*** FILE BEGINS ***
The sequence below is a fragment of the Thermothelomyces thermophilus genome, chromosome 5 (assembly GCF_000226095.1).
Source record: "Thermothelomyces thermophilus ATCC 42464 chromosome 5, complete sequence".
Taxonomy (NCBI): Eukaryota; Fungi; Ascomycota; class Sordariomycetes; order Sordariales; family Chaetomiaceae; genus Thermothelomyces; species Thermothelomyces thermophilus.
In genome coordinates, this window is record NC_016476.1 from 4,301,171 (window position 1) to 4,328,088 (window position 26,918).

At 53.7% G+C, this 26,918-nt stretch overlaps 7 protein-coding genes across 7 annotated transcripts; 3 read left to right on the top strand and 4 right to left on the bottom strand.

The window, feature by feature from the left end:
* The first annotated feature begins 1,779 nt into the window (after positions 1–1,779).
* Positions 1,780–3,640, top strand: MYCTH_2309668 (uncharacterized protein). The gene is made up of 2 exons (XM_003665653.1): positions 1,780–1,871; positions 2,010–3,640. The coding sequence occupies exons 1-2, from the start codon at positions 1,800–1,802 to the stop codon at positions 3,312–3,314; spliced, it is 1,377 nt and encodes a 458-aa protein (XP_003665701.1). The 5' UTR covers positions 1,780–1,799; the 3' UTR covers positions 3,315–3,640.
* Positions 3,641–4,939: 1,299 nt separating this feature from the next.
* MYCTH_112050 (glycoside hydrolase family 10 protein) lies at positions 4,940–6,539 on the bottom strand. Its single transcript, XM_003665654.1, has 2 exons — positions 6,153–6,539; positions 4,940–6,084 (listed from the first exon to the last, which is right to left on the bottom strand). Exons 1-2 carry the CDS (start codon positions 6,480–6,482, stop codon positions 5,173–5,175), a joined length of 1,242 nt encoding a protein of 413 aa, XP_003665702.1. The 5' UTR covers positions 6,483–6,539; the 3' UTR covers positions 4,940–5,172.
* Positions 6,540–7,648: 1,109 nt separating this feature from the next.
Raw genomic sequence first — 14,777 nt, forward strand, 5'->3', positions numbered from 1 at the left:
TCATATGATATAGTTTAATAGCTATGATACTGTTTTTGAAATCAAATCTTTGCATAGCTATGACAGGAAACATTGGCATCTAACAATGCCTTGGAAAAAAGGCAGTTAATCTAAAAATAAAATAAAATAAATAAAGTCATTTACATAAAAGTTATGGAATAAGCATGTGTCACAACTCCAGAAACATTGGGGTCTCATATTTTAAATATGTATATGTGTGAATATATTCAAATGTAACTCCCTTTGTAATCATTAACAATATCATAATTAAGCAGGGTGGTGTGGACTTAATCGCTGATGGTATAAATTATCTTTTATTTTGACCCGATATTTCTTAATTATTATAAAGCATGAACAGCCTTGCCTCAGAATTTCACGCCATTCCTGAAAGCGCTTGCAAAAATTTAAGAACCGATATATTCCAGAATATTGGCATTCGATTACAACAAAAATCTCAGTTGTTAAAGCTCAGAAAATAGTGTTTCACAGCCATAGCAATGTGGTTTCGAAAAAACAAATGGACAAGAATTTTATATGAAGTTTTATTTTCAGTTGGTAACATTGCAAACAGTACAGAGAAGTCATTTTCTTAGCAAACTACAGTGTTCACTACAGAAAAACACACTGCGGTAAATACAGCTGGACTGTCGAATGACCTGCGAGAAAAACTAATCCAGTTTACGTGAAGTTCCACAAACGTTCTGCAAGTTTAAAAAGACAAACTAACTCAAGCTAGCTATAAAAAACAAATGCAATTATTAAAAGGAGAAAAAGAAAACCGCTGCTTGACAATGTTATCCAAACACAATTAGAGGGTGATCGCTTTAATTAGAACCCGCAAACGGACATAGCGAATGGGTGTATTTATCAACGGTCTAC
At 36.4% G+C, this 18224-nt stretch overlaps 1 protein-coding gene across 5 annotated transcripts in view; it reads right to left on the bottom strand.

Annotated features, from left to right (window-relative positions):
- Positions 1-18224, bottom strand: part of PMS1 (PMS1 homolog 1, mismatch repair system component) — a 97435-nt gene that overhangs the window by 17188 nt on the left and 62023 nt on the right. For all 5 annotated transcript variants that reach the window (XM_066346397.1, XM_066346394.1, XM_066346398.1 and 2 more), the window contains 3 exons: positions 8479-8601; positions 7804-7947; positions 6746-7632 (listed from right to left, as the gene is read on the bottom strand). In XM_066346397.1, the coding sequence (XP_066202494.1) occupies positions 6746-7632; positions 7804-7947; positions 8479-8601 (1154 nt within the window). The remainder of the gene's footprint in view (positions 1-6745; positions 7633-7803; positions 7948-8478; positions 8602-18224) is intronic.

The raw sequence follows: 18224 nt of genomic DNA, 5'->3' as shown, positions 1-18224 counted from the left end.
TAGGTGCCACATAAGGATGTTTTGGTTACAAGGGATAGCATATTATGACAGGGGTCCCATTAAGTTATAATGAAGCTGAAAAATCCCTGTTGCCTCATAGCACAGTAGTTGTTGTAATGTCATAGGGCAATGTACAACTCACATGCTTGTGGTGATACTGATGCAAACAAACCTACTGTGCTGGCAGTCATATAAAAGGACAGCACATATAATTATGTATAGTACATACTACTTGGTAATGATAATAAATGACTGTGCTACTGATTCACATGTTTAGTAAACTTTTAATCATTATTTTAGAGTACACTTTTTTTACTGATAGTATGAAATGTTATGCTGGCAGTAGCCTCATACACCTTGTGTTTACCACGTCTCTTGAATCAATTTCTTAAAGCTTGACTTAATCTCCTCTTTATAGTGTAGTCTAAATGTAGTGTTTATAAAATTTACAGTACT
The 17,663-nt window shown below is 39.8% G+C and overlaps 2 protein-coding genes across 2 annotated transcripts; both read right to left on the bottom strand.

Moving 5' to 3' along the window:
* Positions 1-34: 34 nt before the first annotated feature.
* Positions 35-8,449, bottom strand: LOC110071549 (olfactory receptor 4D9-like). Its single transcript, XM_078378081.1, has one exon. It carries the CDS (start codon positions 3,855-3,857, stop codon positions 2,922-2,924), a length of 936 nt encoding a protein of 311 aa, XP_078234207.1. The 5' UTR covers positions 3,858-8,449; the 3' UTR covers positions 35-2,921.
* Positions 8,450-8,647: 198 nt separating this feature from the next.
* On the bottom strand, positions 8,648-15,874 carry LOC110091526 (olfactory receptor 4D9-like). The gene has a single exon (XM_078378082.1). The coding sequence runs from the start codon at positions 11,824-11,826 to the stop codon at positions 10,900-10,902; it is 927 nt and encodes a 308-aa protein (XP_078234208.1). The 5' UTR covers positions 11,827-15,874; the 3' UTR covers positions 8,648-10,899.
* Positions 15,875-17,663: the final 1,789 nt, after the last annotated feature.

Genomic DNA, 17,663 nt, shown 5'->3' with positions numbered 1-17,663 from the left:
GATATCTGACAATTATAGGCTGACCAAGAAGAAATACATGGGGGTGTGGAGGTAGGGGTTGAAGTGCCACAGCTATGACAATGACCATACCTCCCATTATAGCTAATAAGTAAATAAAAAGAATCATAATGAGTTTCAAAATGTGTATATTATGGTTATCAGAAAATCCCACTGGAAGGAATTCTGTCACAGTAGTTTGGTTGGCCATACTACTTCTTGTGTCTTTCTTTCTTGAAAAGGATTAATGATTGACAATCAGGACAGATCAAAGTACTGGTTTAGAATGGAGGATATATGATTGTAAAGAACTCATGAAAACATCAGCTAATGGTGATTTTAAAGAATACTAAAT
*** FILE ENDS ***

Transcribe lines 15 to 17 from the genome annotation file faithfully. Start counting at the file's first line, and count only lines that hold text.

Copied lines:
Annotated features, from left to right (window-relative positions):
- Positions 1-18224, bottom strand: part of PMS1 (PMS1 homolog 1, mismatch repair system component) — a 97435-nt gene that overhangs the window by 17188 nt on the left and 62023 nt on the right. For all 5 annotated transcript variants that reach the window (XM_066346397.1, XM_066346394.1, XM_066346398.1 and 2 more), the window contains 3 exons: positions 8479-8601; positions 7804-7947; positions 6746-7632 (listed from right to left, as the gene is read on the bottom strand). In XM_066346397.1, the coding sequence (XP_066202494.1) occupies positions 6746-7632; positions 7804-7947; positions 8479-8601 (1154 nt within the window). The remainder of the gene's footprint in view (positions 1-6745; positions 7633-7803; positions 7948-8478; positions 8602-18224) is intronic.

The raw sequence follows: 18224 nt of genomic DNA, 5'->3' as shown, positions 1-18224 counted from the left end.